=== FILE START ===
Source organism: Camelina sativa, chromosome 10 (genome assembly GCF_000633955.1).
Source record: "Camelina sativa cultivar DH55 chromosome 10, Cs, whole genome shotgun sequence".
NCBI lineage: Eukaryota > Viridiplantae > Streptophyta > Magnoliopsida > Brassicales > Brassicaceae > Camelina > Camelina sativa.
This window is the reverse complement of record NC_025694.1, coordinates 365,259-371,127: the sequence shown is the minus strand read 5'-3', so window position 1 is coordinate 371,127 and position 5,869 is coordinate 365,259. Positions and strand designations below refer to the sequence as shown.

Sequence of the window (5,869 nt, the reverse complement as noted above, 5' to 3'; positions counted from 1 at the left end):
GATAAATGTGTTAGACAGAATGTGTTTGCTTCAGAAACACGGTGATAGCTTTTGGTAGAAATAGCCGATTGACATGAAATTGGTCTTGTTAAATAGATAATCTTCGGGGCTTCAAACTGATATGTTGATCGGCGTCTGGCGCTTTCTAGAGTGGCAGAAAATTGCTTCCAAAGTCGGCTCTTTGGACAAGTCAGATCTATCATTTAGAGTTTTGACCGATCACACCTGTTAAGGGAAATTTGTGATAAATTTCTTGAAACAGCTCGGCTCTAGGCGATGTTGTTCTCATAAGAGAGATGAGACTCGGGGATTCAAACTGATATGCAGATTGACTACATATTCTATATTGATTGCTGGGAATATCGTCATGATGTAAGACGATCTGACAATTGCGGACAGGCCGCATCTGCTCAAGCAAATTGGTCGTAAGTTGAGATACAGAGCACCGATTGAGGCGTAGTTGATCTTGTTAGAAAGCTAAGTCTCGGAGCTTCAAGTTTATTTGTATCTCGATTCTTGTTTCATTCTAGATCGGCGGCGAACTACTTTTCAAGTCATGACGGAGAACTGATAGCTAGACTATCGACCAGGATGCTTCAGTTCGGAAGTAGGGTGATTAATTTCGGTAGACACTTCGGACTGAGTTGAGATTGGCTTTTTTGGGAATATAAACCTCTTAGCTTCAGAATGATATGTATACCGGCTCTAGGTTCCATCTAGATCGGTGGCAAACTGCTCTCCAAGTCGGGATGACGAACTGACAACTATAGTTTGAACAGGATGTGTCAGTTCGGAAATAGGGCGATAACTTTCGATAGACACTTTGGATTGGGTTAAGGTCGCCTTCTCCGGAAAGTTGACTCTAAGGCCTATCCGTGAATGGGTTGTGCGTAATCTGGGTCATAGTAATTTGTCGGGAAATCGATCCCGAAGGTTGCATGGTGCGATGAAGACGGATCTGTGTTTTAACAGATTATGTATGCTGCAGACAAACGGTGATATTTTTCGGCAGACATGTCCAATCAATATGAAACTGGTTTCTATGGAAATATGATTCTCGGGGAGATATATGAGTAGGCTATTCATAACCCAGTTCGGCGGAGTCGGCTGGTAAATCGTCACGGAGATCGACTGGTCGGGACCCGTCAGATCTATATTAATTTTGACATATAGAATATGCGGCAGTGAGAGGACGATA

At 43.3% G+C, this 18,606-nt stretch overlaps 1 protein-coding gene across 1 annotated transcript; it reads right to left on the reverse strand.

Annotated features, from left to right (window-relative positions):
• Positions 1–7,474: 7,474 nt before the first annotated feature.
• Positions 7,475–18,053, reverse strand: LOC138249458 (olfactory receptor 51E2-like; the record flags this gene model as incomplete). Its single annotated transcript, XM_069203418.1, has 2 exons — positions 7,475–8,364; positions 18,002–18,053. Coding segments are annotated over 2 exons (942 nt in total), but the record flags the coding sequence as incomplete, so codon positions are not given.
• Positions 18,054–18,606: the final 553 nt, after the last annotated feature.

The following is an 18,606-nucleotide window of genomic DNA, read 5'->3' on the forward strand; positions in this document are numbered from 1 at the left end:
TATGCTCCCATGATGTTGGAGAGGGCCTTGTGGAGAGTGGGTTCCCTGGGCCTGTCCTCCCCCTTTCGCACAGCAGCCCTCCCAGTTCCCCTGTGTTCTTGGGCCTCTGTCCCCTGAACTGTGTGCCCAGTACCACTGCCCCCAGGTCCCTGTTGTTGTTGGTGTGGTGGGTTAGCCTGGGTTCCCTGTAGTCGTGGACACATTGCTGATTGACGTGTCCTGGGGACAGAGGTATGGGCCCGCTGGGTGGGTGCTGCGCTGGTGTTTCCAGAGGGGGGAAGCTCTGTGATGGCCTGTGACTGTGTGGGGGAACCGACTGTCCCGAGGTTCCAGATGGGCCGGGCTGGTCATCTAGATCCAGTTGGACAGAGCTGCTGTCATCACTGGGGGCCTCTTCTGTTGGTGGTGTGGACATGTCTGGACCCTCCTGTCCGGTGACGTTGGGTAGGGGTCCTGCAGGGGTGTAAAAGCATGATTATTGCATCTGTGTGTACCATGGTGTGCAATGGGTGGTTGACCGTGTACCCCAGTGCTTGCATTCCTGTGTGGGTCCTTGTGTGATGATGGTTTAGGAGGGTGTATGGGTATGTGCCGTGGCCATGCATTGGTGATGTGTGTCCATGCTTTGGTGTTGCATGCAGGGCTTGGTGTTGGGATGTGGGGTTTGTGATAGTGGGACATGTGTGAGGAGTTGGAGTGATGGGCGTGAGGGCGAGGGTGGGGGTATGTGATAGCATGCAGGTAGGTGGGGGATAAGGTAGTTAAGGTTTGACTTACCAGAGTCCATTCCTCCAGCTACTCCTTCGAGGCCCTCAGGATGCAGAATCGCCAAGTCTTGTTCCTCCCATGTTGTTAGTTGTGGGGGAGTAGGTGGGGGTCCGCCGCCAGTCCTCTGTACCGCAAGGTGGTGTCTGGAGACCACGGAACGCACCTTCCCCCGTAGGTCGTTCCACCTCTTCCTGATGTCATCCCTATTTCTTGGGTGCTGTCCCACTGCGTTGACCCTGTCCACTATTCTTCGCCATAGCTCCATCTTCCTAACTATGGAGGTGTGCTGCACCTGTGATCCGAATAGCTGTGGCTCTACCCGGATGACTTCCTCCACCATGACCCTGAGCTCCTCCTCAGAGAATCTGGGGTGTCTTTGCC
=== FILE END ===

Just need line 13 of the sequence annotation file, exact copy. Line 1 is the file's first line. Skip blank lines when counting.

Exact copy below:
TATGCTCCCATGATGTTGGAGAGGGCCTTGTGGAGAGTGGGTTCCCTGGGCCTGTCCTCCCCCTTTCGCACAGCAGCCCTCCCAGTTCCCCTGTGTTCTTGGGCCTCTGTCCCCTGAACTGTGTGCCCAGTACCACTGCCCCCAGGTCCCTGTTGTTGTTGGTGTGGTGGGTTAGCCTGGGTTCCCTGTAGTCGTGGACACATTGCTGATTGACGTGTCCTGGGGACAGAGGTATGGGCCCGCTGGGTGGGTGCTGCGCTGGTGTTTCCAGAGGGGGGAAGCTCTGTGATGGCCTGTGACTGTGTGGGGGAACCGACTGTCCCGAGGTTCCAGATGGGCCGGGCTGGTCATCTAGATCCAGTTGGACAGAGCTGCTGTCATCACTGGGGGCCTCTTCTGTTGGTGGTGTGGACATGTCTGGACCCTCCTGTCCGGTGACGTTGGGTAGGGGTCCTGCAGGGGTGTAAAAGCATGATTATTGCATCTGTGTGTACCATGGTGTGCAATGGGTGGTTGACCGTGTACCCCAGTGCTTGCATTCCTGTGTGGGTCCTTGTGTGATGATGGTTTAGGAGGGTGTATGGGTATGTGCCGTGGCCATGCATTGGTGATGTGTGTCCATGCTTTGGTGTTGCATGCAGGGCTTGGTGTTGGGATGTGGGGTTTGTGATAGTGGGACATGTGTGAGGAGTTGGAGTGATGGGCGTGAGGGCGAGGGTGGGGGTATGTGATAGCATGCAGGTAGGTGGGGGATAAGGTAGTTAAGGTTTGACTTACCAGAGTCCATTCCTCCAGCTACTCCTTCGAGGCCCTCAGGATGCAGAATCGCCAAGTCTTGTTCCTCCCATGTTGTTAGTTGTGGGGGAGTAGGTGGGGGTCCGCCGCCAGTCCTCTGTACCGCAAGGTGGTGTCTGGAGACCACGGAACGCACCTTCCCCCGTAGGTCGTTCCACCTCTTCCTGATGTCATCCCTATTTCTTGGGTGCTGTCCCACTGCGTTGACCCTGTCCACTATTCTTCGCCATAGCTCCATCTTCCTAACTATGGAGGTGTGCTGCACCTGTGATCCGAATAGCTGTGGCTCTACCCGGATGACTTCCTCCACCATGACCCTGAGCTCCTCCTCAGAGAATCTGGGGTGTCTTTGCC